DEFA provides financial and technical assistance to public or private applicants for the planning, design and construction of a wide variety of clean water and drinking water projects to protect or improve the quality of Ohio's rivers, streams, lakes and drinking water supplies. We work with other funding agencies to achieve this goal.

Project Coordination Unit

The Project Coordination Unit staff is responsible for providing financial, technical and administrative assistance to the planning, design and implementation of pollution abatement and prevention projects. In cooperation with division staff and project team members, project coordinators proactively schedule and manage all necessary documentation to assure financing is available according to the needs of applicants and in accordance with the requirements of the program. Project coordinators also assist communities in finding additional funding sources, and provide valuable assistance in developing debt retirement and user charge systems with emphasis on long term record-keeping methods.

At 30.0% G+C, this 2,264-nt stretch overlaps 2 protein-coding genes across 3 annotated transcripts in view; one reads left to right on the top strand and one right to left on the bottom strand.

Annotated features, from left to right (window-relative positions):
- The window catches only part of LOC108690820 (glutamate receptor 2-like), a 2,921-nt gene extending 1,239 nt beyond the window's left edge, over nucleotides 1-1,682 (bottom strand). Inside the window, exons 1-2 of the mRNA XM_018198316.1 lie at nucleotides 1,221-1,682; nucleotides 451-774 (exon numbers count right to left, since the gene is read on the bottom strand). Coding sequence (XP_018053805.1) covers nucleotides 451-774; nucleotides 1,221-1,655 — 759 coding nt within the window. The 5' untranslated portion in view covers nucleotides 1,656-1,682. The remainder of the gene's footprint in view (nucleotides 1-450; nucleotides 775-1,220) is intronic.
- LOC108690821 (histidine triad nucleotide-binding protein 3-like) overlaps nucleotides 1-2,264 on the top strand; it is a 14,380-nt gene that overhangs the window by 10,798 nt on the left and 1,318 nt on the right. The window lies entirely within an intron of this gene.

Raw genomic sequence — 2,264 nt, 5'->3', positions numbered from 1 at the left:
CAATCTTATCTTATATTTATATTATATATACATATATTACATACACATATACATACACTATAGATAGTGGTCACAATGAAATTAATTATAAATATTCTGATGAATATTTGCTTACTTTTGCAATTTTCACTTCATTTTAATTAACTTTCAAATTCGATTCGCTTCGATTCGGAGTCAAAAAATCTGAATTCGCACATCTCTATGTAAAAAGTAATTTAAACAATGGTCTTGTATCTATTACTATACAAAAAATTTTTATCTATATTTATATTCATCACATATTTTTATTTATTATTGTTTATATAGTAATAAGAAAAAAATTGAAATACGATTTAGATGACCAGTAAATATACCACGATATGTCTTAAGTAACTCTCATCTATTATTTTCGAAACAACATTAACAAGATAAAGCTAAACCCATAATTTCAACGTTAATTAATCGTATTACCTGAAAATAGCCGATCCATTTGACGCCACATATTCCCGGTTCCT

Environmental Planning Unit

The environmental planners are responsible for conducting comprehensive environmental reviews necessary to comply with the National Environmental Policy Act, Clean Water Act, Safe Drinking Water Act, and applicable state statutes and regulations, including preparation of appropriate environmental documents. Planners perform site inspections to assess direct and indirect environmental impacts, and recommend measures to mitigate adverse impacts for inclusion in project plans, detailed plans and specifications and Ohio Power Siting Board project applications. The planners also help communities by involving the public in the decision making process, determining locally critical environmental attributes and identifying ways to minimize potential adverse environmental impacts of the project.

Environmental Engineering Unit

The project engineers are responsible for performing independent engineering reviews, recommending action (approval, disapproval) or request more information to ensure compliance with state and Federal standards, regulations, policies and procedures. The engineers review detailed plans and specifications for issuance of Permit-to-Install and all subsequent addenda; including evaluation of plans for technical completeness, constructability and assessment of operability and maintenance for publicly owned wastewater treatment plan (POTW) and sewer systems. The engineers are also trained in the latest techniques and can help determine the best and most cost effective solution for various water pollution problems.

Technical Assistance